Recognising the need for change, including anticipating and not just reacting to, the need.
Analysing the change situation.
Setting change objectives.
Planning to achieve the change objectives.
Implementing and controlling the change process (Katzenbach et al., 1993).
The changing nature of work organisations, including flatter structures and recognition of the efficient use of human resources, coupled with advances in social democracy, have combined to place growing importance on leadership. Leadership is related to motivation, interpersonal behaviour and the process of communication (Mullins, 2007).
Attributes of Effective Change Leadership
The characteristics are:
Commitment to a better way. They share a seemingly inexhaustible and visible commitment to a better way, and believe deeply that the company's future is dependent upon the change - particularly their part of it - being successfully executed.
Courage to challenge existing power bases and norms. They develop the personal courage needed to sustain their commitment in the face of opposition, failure, uncertainty, and personal risk. While they do not welcome failure, they do not fear it.
Personal initiative to go beyond defined boundaries. They consistently take the initiative to work with others to solve unexpected problems, break bottlenecks, challenge the status quo, and think outside the box.
Staying undercover. They attribute part of their effectiveness to keeping a low profile; grandstanding, strident crusading, and self-promotion are viewed as sure ways to undermine their credibility and acceptance as change leaders. (Baker, 2010)
In his book, "The Dinosaur Strain", Mark Brown (1993) made some differences between two types of thinkers and called them as type1 and type 2 respectively.
Resistant to change
Open to change
Uncomfortable with uncertainty and ambiguity
Sees uncertainty as a natural reflection of a changing world.
Slow to learn from mistakes and may have difficulty acknowledging their mistakes.
Fast to learn from their mistakes.
Tends to look at problems through a fixed historical mind set.
Able to look at problems from several different angles
May find a difficulty fitting in a new team unless he is the boss or everyone knows him.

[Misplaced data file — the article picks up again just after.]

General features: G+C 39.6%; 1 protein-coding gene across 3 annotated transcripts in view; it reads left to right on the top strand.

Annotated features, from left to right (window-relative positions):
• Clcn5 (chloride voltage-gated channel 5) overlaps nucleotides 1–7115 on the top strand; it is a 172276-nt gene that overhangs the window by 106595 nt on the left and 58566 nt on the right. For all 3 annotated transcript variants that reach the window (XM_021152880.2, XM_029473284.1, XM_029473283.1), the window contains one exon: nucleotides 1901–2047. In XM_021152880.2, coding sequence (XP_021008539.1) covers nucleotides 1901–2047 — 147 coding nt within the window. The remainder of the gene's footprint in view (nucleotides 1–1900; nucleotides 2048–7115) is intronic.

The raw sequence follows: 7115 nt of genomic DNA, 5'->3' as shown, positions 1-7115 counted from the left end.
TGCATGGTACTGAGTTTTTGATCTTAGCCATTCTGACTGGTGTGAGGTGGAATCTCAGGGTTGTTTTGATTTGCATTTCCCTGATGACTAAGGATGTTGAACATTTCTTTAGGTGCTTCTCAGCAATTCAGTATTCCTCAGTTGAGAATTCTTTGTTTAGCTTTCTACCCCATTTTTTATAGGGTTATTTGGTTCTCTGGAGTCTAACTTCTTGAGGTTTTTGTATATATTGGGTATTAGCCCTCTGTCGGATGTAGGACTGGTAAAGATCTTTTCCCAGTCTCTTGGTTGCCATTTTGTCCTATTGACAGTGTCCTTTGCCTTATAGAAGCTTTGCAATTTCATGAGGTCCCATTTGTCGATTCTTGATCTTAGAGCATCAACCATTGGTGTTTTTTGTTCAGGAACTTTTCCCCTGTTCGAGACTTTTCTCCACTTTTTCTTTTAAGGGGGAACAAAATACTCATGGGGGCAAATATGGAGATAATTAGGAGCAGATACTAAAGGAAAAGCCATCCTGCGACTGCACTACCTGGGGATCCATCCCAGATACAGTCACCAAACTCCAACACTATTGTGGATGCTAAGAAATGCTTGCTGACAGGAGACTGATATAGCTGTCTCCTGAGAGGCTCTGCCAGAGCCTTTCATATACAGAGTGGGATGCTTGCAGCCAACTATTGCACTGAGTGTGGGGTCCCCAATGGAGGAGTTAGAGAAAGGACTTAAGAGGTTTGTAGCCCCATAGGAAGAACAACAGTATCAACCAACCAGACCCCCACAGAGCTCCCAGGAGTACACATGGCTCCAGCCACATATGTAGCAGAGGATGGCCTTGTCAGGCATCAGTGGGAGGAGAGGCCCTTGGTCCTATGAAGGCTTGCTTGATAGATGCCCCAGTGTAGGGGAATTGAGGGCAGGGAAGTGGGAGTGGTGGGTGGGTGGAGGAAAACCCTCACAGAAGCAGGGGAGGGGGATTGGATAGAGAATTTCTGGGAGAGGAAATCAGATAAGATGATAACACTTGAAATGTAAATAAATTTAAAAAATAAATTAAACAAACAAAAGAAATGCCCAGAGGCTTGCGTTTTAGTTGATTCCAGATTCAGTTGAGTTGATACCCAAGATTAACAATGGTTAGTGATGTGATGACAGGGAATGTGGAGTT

Flexible approach enables him to fit into new teams.
Absolutely knows that he is an excellent judge of character - and tends to select and promote people who fit his personal stereotypes.
Realise that all judgement is subjective and works hard to compensate for various factors that bias his view of others.
To ensure effective change leadership, the organization must establish a reporting structure conducive to the change; establish incentives and rewards that are related to desire results. It has to be ensured that organizational policies are made consistent with the desired change results, and encourage through positive influence what people should do to achieve desired results. Change leadership is the process of inspiring and encouraging people during an intervention.
Change leaders can use many approaches to encourage change. While they can try to persuade or sell the benefits of an intervention, they are more often involved in harnessing group creativity and group action to solve specific group problems that occur during the implementation of an intervention (Rothwell, 2001).
The change process isn't simply about introducing new systems or introducing new job roles - it's about people and their transition from an old way of working to a new way of working.
If you are aware of the difficulties that your employees might have with letting go of their old ways of working, you're well on the way to managing change successfully.
Steps of Change Process
Create a Sense of Urgency.
Help others see the need for change and the importance of acting immediately.
Pull Together the Guiding Team.
Make sure there is a powerful group guiding the change-one with leadership skills, bias for action, credibility, communications ability, authority, analytical skills.
Develop the Change Vision and Strategy.
Clarify how the future will be different from the past, and how you can make that future a reality.
Communicate for Understanding and Buy-in
Make sure as many others as possible understand and accept the vision and the strategy.
Empower Others to Act.
Remove as many barriers as possible so that those who want to make the vision a reality can do so.
Produce Short-Term Wins.
Create some visible, unambiguous successes as soon as possible.
Don't Let Up.
Press harder and faster after the first successes. Be relentless with instituting change after change until the vision becomes a reality.
Create a New Culture.